1. The divestiture of state-owned enterprises is the statutory responsibility of DIC. Agbodo statement (copy available) explains the procedure and what happened in the case of the GFIC. The statement of the Malaysian Investor (copy available) is also instructive.

2. Questions have been raised over the valuation of the property. DIC used a valuation report prepared in 1995. The SFO in 2002 appointed its own valuer who placed the value (retrospectively!) at $3.9 million as against the $2 million equivalent contained in the original valuation.

In any case Kofi Totobi Quakyi has nothing to do with DIC valuation. The statement by the Malaysian indicates that no price could have been negotiated in Kuala Lumpur. KTQ signed the Joint Venture agreement in his capacity as the sector Minister. Interestingly, some of the properties listed in the GFIC assets were retrieved by the original owners because the leases had expired. The investors did not have access to them.

3. Kofi Totobi Quakyi insists he has absolutely no interest in TV3 and those who know him well know this can't be true.

Allegations that he is a Ghost Director in TV3 and GAMA is a figment of someones imagination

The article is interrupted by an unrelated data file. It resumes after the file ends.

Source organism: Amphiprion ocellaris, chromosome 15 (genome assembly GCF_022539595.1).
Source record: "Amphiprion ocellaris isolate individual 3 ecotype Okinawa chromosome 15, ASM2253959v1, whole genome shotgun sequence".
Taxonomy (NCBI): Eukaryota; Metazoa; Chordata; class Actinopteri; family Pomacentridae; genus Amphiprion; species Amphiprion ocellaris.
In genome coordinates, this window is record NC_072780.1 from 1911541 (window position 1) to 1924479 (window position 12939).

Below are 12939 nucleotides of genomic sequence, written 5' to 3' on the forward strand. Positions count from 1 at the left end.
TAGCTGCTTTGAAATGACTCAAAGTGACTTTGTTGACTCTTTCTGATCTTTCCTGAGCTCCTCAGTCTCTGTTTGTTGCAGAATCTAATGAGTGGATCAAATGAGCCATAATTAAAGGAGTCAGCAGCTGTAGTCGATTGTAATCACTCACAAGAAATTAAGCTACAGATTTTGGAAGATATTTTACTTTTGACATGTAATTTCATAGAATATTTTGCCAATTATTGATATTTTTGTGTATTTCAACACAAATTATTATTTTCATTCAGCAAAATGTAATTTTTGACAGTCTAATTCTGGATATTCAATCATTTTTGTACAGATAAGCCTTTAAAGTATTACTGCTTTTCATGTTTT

4. Statements that the archival material kept at the GFIC were also sold to the investors is absolutely incorrect. There is correspondence to prove that these were excluded. TV3 also pays rent to GFC for use of its facilities.

5. The sequence of events, the involvement of the NSC in the investigations, deliberate media leaks all clearly indicate Kofi Totobi Quakyi is the target. He is the big fish the government needs in this election year.

6. While the DIC law provides for valuation, it is not obliged to sell assets at the valued price. Valuation is for purposes of negotiations. Divestiture is also not only for purposes of raising revenue for government. It is primarily aimed at attracting investment to expand the productive potential of otherwise loss-making SOEs. In the case of GFC the Malaysian investors have so far brought in over $17 million and offered employment to several Ghanaians. In the long run, government is saving money it would have otherwise spent paying monthly subvention.

7. The Malaysian investors are reported to have offered their 70% shares in GFC back to GOG. There is ample opportunity to re-negotiate the agreement if government feels strongly about it. The government has taken a similar position in respect of VALCO. So why not Ghana Films Industry Corporation?

The inability of the NPP to fulfill its numerous campaign promises to the electorate in 2000 will be the yardstick it will be judged, notwithstanding all the crude methods it is using to harass its opponents in order to get voters on its side by fair or by foul methods.

NPP will fail!

Columnist: Katapila, Benson B.